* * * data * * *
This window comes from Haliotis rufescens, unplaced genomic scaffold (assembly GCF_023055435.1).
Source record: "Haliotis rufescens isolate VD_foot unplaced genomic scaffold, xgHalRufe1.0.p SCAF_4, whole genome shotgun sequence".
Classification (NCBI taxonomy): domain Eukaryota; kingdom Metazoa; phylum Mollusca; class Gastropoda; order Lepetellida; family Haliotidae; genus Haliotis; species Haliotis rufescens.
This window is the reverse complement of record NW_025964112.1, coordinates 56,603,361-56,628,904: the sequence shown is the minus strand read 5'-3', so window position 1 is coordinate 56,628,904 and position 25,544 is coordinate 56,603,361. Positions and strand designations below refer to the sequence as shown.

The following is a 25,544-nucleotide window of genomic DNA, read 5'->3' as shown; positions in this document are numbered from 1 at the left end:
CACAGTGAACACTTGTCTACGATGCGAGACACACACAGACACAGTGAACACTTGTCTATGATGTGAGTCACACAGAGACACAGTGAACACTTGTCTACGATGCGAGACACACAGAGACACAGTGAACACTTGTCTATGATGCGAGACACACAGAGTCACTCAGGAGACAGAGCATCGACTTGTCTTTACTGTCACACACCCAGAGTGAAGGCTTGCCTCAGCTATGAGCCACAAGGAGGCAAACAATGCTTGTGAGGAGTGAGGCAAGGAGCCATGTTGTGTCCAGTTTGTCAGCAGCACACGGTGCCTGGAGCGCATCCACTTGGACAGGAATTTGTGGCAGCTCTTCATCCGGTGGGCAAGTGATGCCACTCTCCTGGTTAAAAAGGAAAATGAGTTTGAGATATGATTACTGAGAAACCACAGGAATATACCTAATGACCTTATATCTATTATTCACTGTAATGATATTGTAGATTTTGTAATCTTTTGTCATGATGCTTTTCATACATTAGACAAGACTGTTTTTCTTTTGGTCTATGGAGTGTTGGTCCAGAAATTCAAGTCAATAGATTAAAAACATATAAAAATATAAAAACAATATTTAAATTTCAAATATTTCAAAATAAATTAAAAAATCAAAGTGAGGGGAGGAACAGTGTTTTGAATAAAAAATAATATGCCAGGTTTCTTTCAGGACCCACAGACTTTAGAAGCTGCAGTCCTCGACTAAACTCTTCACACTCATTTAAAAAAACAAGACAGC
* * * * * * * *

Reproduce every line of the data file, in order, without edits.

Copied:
This window comes from Haliotis rufescens, unplaced genomic scaffold (assembly GCF_023055435.1).
Source record: "Haliotis rufescens isolate VD_foot unplaced genomic scaffold, xgHalRufe1.0.p SCAF_4, whole genome shotgun sequence".
Classification (NCBI taxonomy): domain Eukaryota; kingdom Metazoa; phylum Mollusca; class Gastropoda; order Lepetellida; family Haliotidae; genus Haliotis; species Haliotis rufescens.
This window is the reverse complement of record NW_025964112.1, coordinates 56,603,361-56,628,904: the sequence shown is the minus strand read 5'-3', so window position 1 is coordinate 56,628,904 and position 25,544 is coordinate 56,603,361. Positions and strand designations below refer to the sequence as shown.

The following is a 25,544-nucleotide window of genomic DNA, read 5'->3' as shown; positions in this document are numbered from 1 at the left end:
CACAGTGAACACTTGTCTACGATGCGAGACACACACAGACACAGTGAACACTTGTCTATGATGTGAGTCACACAGAGACACAGTGAACACTTGTCTACGATGCGAGACACACAGAGACACAGTGAACACTTGTCTATGATGCGAGACACACAGAGTCACTCAGGAGACAGAGCATCGACTTGTCTTTACTGTCACACACCCAGAGTGAAGGCTTGCCTCAGCTATGAGCCACAAGGAGGCAAACAATGCTTGTGAGGAGTGAGGCAAGGAGCCATGTTGTGTCCAGTTTGTCAGCAGCACACGGTGCCTGGAGCGCATCCACTTGGACAGGAATTTGTGGCAGCTCTTCATCCGGTGGGCAAGTGATGCCACTCTCCTGGTTAAAAAGGAAAATGAGTTTGAGATATGATTACTGAGAAACCACAGGAATATACCTAATGACCTTATATCTATTATTCACTGTAATGATATTGTAGATTTTGTAATCTTTTGTCATGATGCTTTTCATACATTAGACAAGACTGTTTTTCTTTTGGTCTATGGAGTGTTGGTCCAGAAATTCAAGTCAATAGATTAAAAACATATAAAAATATAAAAACAATATTTAAATTTCAAATATTTCAAAATAAATTAAAAAATCAAAGTGAGGGGAGGAACAGTGTTTTGAATAAAAAATAATATGCCAGGTTTCTTTCAGGACCCACAGACTTTAGAAGCTGCAGTCCTCGACTAAACTCTTCACACTCATTTAAAAAAACAAGACAGC